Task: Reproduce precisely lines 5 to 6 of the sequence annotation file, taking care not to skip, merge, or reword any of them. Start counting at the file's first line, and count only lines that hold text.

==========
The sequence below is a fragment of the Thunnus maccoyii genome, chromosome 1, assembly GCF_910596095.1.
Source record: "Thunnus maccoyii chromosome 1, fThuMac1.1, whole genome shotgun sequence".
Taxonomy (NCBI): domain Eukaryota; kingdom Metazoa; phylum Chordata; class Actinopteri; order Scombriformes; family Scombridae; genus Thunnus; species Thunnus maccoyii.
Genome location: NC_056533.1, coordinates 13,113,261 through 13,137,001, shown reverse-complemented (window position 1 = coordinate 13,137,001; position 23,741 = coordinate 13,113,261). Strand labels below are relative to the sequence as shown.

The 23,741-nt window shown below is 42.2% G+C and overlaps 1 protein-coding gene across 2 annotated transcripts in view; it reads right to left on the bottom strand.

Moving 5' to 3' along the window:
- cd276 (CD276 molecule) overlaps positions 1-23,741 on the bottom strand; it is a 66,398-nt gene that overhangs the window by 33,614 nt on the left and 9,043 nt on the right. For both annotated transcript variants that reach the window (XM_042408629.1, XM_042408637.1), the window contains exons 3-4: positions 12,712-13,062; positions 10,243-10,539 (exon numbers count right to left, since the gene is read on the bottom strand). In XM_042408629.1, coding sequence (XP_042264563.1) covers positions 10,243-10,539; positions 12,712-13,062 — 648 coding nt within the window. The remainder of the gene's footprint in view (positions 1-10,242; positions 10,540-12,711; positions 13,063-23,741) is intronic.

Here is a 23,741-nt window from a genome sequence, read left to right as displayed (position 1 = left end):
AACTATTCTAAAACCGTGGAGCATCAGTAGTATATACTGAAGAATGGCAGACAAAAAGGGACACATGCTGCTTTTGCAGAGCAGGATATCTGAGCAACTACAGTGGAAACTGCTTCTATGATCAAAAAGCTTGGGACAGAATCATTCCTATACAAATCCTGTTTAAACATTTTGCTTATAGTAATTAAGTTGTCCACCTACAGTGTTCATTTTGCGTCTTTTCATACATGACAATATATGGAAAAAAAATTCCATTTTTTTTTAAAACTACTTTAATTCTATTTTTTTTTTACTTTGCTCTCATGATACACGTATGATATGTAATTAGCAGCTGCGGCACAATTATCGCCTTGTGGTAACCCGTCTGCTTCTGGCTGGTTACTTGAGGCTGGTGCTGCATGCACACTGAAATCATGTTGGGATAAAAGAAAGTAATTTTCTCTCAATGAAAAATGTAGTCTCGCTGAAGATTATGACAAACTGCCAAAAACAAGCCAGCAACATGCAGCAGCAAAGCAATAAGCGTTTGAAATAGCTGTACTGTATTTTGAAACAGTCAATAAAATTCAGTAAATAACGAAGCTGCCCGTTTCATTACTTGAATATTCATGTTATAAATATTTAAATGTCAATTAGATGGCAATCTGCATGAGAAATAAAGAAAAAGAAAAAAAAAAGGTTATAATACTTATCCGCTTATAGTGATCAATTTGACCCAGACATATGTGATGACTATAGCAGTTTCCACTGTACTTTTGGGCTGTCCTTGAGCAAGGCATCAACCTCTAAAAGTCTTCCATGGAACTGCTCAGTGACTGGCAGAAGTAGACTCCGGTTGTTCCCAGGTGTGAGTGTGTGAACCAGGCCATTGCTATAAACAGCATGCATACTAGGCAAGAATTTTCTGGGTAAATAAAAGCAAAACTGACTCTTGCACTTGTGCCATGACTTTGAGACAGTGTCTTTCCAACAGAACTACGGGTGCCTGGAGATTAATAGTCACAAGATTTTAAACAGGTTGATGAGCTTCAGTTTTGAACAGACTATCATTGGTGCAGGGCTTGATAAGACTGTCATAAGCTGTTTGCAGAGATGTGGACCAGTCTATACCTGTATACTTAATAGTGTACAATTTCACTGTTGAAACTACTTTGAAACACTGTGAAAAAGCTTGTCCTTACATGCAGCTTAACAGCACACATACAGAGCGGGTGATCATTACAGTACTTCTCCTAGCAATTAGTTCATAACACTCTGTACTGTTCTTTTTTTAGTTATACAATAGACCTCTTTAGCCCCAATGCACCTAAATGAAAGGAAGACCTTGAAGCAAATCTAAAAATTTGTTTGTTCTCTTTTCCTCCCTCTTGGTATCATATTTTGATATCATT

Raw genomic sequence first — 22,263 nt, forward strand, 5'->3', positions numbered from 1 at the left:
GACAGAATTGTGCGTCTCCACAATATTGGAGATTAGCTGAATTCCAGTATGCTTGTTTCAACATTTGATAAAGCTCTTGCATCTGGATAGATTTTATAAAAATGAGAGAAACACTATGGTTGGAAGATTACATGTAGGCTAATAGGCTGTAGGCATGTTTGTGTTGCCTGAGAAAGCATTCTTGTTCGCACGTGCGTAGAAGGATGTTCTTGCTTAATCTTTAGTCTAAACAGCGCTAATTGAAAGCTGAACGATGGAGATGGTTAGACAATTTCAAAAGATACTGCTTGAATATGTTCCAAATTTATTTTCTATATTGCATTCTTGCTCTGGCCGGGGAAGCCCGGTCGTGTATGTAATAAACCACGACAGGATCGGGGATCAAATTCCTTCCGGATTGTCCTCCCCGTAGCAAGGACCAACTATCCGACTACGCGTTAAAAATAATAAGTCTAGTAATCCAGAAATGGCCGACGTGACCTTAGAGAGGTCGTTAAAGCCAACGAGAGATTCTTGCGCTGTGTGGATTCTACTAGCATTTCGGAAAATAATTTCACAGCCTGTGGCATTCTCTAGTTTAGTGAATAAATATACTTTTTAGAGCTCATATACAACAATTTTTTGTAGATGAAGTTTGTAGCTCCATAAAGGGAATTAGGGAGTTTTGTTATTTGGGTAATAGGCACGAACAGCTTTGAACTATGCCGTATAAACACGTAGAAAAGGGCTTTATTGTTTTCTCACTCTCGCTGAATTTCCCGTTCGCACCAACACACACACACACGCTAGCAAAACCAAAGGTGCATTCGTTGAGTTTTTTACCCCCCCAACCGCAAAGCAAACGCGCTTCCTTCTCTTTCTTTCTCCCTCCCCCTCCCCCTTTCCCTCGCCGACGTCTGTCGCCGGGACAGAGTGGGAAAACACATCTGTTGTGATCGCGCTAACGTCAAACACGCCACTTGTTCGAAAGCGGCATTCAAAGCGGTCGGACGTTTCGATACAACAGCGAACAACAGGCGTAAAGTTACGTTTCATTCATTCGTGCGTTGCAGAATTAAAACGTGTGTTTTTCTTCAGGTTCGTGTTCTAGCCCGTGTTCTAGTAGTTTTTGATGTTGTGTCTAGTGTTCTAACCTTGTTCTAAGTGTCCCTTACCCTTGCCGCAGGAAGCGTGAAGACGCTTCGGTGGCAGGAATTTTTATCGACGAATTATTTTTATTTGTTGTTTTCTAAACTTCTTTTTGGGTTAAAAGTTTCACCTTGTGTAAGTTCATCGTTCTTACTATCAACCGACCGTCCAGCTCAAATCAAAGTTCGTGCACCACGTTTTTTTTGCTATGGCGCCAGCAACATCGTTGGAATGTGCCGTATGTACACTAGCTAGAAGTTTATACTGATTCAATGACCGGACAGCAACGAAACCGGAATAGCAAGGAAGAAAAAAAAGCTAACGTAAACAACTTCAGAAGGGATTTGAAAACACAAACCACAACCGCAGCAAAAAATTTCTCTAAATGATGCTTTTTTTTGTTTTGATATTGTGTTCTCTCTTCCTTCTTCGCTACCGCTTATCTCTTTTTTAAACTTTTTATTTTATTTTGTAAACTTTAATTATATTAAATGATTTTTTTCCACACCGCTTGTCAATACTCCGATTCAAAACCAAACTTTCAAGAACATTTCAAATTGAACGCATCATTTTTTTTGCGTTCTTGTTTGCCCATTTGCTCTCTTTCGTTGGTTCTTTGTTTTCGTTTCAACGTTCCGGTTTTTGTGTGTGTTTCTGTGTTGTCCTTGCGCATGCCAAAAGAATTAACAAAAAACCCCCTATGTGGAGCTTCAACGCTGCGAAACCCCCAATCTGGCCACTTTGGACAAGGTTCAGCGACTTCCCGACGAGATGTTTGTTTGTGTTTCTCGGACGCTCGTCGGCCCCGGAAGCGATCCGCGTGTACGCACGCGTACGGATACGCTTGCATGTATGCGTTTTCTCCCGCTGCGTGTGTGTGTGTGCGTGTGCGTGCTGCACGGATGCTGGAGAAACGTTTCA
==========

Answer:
The 23,741-nt window shown below is 42.2% G+C and overlaps 1 protein-coding gene across 2 annotated transcripts in view; it reads right to left on the bottom strand.

Moving 5' to 3' along the window: